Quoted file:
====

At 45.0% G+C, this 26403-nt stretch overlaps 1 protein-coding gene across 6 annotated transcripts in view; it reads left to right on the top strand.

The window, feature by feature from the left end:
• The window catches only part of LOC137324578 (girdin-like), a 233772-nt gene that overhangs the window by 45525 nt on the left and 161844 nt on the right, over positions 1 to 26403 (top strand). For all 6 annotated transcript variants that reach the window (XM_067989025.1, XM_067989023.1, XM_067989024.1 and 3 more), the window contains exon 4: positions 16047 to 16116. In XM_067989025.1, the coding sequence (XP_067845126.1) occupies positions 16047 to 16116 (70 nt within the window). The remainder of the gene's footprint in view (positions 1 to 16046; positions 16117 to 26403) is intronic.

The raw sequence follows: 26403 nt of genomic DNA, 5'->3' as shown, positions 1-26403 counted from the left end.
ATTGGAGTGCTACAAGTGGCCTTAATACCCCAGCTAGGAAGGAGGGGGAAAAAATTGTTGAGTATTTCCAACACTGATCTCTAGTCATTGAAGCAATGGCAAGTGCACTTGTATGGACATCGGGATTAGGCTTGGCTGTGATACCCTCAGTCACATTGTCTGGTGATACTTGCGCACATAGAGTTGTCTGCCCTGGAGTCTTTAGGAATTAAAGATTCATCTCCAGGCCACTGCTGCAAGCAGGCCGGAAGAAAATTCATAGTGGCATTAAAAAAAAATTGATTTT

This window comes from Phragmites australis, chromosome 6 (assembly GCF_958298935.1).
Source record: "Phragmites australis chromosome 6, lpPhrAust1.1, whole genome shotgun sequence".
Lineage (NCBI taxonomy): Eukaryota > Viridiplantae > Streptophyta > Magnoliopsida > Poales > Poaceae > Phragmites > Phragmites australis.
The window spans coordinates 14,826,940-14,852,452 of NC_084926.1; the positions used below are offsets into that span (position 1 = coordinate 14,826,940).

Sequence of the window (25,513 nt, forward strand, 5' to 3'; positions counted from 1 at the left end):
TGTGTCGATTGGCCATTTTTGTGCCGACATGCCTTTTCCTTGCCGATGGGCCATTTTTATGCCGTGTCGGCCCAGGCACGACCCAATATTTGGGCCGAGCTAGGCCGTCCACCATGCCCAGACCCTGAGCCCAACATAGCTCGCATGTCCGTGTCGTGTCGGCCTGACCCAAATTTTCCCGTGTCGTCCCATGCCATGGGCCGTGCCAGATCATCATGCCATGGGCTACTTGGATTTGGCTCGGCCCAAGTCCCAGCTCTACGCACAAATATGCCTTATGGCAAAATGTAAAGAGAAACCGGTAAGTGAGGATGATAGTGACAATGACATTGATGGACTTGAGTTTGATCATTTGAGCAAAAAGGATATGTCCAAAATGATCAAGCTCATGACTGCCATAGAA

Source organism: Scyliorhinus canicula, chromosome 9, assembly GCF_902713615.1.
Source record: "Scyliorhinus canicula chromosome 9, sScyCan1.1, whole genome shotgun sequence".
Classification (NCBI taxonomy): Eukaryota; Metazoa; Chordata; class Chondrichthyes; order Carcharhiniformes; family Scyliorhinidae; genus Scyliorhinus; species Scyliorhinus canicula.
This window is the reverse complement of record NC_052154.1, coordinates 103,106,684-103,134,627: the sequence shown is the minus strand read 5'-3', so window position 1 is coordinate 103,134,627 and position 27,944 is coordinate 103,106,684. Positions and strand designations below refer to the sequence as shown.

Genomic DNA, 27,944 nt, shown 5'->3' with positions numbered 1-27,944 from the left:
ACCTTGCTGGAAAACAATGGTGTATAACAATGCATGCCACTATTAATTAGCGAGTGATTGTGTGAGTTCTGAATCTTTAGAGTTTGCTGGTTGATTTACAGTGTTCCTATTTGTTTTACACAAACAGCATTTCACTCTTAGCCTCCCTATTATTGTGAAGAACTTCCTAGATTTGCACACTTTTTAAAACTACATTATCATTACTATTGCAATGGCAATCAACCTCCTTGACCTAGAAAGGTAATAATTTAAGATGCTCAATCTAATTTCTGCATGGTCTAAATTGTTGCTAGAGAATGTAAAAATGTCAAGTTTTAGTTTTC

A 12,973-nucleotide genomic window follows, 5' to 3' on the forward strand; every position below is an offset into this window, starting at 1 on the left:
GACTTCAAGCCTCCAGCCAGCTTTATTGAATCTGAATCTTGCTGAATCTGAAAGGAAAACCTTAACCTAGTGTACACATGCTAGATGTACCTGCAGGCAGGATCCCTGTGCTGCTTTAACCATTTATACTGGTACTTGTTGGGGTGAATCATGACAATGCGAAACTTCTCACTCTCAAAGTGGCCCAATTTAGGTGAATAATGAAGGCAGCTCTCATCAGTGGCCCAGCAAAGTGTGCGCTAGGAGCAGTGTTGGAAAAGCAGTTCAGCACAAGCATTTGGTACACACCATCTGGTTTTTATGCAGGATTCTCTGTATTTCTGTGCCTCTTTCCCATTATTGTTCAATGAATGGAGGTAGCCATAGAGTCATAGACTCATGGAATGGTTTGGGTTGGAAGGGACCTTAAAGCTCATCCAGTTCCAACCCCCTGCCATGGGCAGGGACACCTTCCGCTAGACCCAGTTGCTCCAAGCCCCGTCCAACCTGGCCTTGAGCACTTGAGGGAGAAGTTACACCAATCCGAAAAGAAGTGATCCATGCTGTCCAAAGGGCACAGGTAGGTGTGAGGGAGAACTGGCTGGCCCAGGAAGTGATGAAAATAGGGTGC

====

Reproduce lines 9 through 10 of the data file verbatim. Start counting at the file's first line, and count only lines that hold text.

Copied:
The window spans coordinates 14,826,940-14,852,452 of NC_084926.1; the positions used below are offsets into that span (position 1 = coordinate 14,826,940).

Sequence of the window (25,513 nt, forward strand, 5' to 3'; positions counted from 1 at the left end):